This video is a part of a DIY series where I figure out if it is possible to turn a Raspberry PI into a FreePBX phone server! It worked and was relatively easy for tech head with little Linux experience.

Firstly let me apologies! A number of times in the install and explanation I reference the 64gb SD card as a 64mb card! Fail on my part and please don’t pick me up on it all the time! I know I’m a numpty! All the filming was done on my Iphone! I didn’t want to spend hours editing this! But I do have some more professional looking vids on my channel .
I used the following sources to help build the server. I want to say thank you to the guys at Raspberry PI it is truly a great little machine and your site was very helpful. I also want to say thanks to the guys at Raspberry Pi to Asterisk. Your image worked amazingly well! I will be sending you a thank you in the form of a paypal donation sometime soon.

Parts Amazon Links:
Raspberry PI Cases:
Raspberry PI:
SD Card 64Gb (I mean it!):
Charger: I used and old Blackberry Charger!

Web Resources:
Information about the Raspberry PI and recommended starter images:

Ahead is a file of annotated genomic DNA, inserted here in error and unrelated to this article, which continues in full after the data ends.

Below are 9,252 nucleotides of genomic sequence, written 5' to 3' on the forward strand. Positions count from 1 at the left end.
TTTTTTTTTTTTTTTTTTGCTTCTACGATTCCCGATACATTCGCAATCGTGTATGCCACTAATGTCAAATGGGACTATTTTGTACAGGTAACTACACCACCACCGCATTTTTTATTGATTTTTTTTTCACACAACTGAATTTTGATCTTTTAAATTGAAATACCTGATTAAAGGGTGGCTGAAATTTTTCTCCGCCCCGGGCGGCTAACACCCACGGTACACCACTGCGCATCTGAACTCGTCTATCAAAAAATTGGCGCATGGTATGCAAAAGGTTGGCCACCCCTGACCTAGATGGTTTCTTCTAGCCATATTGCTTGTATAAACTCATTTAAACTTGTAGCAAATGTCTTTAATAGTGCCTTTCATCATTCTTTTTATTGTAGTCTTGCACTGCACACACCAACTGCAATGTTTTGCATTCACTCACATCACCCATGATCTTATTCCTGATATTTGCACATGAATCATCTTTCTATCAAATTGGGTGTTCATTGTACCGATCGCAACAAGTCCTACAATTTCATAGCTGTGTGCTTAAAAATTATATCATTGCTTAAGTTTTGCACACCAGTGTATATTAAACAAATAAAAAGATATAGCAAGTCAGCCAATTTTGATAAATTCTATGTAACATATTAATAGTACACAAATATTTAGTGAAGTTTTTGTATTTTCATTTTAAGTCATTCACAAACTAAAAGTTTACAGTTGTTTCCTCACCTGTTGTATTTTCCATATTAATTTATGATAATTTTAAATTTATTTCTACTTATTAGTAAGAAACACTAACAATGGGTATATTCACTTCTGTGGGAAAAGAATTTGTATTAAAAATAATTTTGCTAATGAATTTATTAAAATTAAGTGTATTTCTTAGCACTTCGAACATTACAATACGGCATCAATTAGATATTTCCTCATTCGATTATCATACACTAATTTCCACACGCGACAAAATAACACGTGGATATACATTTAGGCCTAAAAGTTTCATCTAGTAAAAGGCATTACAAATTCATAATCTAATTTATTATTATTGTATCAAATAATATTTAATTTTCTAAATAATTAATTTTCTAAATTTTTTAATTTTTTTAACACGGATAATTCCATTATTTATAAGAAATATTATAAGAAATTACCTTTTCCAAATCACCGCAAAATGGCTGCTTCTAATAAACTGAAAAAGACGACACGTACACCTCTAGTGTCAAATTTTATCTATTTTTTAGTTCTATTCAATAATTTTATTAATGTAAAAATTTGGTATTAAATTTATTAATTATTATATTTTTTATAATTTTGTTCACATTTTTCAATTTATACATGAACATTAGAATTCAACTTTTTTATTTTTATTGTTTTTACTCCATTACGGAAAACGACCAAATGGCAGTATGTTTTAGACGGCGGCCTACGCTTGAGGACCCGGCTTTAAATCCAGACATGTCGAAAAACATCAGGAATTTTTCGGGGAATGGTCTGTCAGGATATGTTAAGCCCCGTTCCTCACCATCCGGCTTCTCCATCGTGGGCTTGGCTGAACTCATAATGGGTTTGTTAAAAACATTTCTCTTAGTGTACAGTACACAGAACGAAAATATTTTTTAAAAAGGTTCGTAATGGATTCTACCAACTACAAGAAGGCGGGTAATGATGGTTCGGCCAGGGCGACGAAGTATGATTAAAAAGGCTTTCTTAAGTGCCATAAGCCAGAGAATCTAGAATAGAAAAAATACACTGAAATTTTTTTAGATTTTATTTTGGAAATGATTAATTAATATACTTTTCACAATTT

Information about Raspberry PI to FreePBX:
Information about FreePBX:
Guide how to install webmin:
My own personal site:

I would be very happy to answer any questions you can tweet me at whackman or email me at [email protected]

Thanks so much for watching please rate and subscribe and if you are really nice I can do another additional video talking about the gear and trunks the PI-PBX connects to.


Top 5: Linux on a Chromebook, building DNS servers, VoIP on Raspberry Pi, and more

In this week’s Top Five, we emphasize putting Linux on a Chromebook, building your special DNS name servers, creating a VoIP (voice over internet protocol) solution on a Raspberry Pi, assessing Python and Ruby for web design, and the top five development languages for DevOps.

5 Most Beneficial blog posts of the week

5. Top 5 programming languages for DevOps
4. Python vs. Ruby: Which is ideal for web design?
3. The best ways to install Asterisk on the Raspberry Pi
2. Establish your individual DNS name server on Linux
1. Running Linux on your Chromebook with GalliumOS

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Learn how to mount Fedora 25 on your Raspberry Pi

Stay with me about the 1st officially supported version of Fedora for the Pi.
In Oct 2016, the release of Fedora 25 Beta was announced, along with initial support for the Raspberry Pi 2 and 3. The final “general availability” version of Fedora 25 was introduced 4 weeks later, and subsequently I have been playing around with the a lot of Fedora spins for the latest versions of the Raspberry Pi.

This article is not as much a review of Fedora 25 on the Raspberry Pi 3 as a assortment of suggestions, screenshots, as well as my own individual thoughts on the 1st officially supported version of Fedora for the Pi.

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